In the 21st Century, the U.S. federal government has had to expand how it defines “defense” to include cyberthreats. That’s why the Department of Defense has ramped up its cyberstrategy efforts (outlined here) to encompass defending DoD networks, defending national interests against cyberattacks, and providing cyber support to military operations.
Within its Cyber Mission Force, DoD plans to have 133 teams in place by 2018: 68 for cyber protection, 27 for combat missions, 25 for analytic and planning support, and 13 for cyberattacks.
Infoblox is proud to be part of the team that’s helping a key agency within the U.S. Department of Defense protect the country’s strategic digital interests. This agency has been an Infoblox customer for more than five years, and was an early adopter of Infoblox virtual appliances. It frequently adds new capabilities, including most recently virtualization, in a complex network architecture.
“We’re not unlike any other IT organization that’s large, and has a large number of servers that are mission critical,” says the agency’s IT architect. “We run Windows and Linux, and in our heterogeneous environment, we needed a single centralized management resource.” Previously, the agency used a number of disparate management tools for core network services, including Microsoft MMC as well as multiple text files across servers running BIND, ISC, and DHCP, but those tools didn’t allow the agency to react fast enough to handle frequent global Domain Name System (DNS) name refreshes.
“One huge factor for us is that Infoblox is a Microsoft Gold Partner and its DDI solution ties in with Active Directory. [Thanks to that capability], we’ve seen significant savings in time—it’s night and day,” the IT architect says. Prior to the Infoblox deployment, all IP management was done manually, which too often led to errors without giving the visibility the agency needed. Deploying Infoblox has been “a life changer for our environment.”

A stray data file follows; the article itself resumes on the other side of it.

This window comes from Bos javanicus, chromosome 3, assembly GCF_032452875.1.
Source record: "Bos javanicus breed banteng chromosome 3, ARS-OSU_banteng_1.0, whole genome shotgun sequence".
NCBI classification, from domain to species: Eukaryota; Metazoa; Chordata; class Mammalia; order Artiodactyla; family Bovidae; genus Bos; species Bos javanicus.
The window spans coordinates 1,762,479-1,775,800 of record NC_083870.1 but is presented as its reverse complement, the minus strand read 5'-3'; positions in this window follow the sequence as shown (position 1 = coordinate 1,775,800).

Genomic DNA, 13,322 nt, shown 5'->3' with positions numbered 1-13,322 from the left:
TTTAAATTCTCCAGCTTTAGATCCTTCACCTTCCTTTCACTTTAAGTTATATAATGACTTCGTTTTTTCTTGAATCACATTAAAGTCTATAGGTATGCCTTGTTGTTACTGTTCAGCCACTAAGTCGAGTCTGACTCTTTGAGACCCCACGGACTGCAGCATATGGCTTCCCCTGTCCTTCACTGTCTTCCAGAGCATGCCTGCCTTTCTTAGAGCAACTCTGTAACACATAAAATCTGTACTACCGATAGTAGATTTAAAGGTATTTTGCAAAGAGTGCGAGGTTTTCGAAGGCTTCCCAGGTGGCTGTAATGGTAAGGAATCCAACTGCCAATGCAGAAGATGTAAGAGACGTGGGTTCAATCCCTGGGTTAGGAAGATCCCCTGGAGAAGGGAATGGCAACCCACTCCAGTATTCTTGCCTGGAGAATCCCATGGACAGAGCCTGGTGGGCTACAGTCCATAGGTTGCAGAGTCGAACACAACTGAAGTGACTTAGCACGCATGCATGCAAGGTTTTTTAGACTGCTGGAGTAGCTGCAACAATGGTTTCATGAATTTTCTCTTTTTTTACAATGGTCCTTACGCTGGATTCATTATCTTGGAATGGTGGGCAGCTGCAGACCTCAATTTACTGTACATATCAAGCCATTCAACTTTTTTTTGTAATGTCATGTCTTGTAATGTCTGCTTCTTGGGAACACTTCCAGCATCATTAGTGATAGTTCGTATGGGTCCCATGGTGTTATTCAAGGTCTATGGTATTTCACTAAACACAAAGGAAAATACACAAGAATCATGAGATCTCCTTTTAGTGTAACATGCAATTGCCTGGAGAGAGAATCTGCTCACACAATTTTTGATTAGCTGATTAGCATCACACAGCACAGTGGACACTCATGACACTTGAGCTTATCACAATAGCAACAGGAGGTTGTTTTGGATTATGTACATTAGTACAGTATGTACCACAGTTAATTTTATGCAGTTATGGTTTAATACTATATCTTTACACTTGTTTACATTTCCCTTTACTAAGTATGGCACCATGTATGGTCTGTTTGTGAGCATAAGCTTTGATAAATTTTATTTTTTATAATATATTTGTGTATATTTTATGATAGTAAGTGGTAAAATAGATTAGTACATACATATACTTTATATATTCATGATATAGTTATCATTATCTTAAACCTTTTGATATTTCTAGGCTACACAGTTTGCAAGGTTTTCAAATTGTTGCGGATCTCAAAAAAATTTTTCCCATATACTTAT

The IT team is currently running six Infoblox 1410 physical appliances in a high-availability configuration and nine virtual ones for DNS, DHCP, and IP address management (DDI) in the production environment, and is also using Infoblox adapters for VMware vCloud Automation Center and vCenter Orchestrator in a development lab. This lets the agency’s internal customers “spin up and spin down resources in an elastic cloud utilizing vCloud Automation Center. We’ve created workflows that are going to allow us to select an IP address, be given a host name from Infoblox by accessing the API, and when the machine is torn down, make another call to actually remove it from Infoblox, including the host name and IP.”
The goal: complete automation. “Instead of humans being involved, we’re going to dynamically build and destroy servers on the fly,” says the IT architect.
Security compliance, of course, is an important issue in any defense organization, and Infoblox helps with that, too. IT teams in the DoD agency can address BIND vulnerabilities quickly because the solution is baked into the Infoblox operating system. Its automated patching capability simplifies Microsoft Patch Tuesday, while at the same time, the attack surface of the Infoblox appliances is much smaller, and Infoblox provides reporting, so compliance audits are accomplished a lot more quickly.
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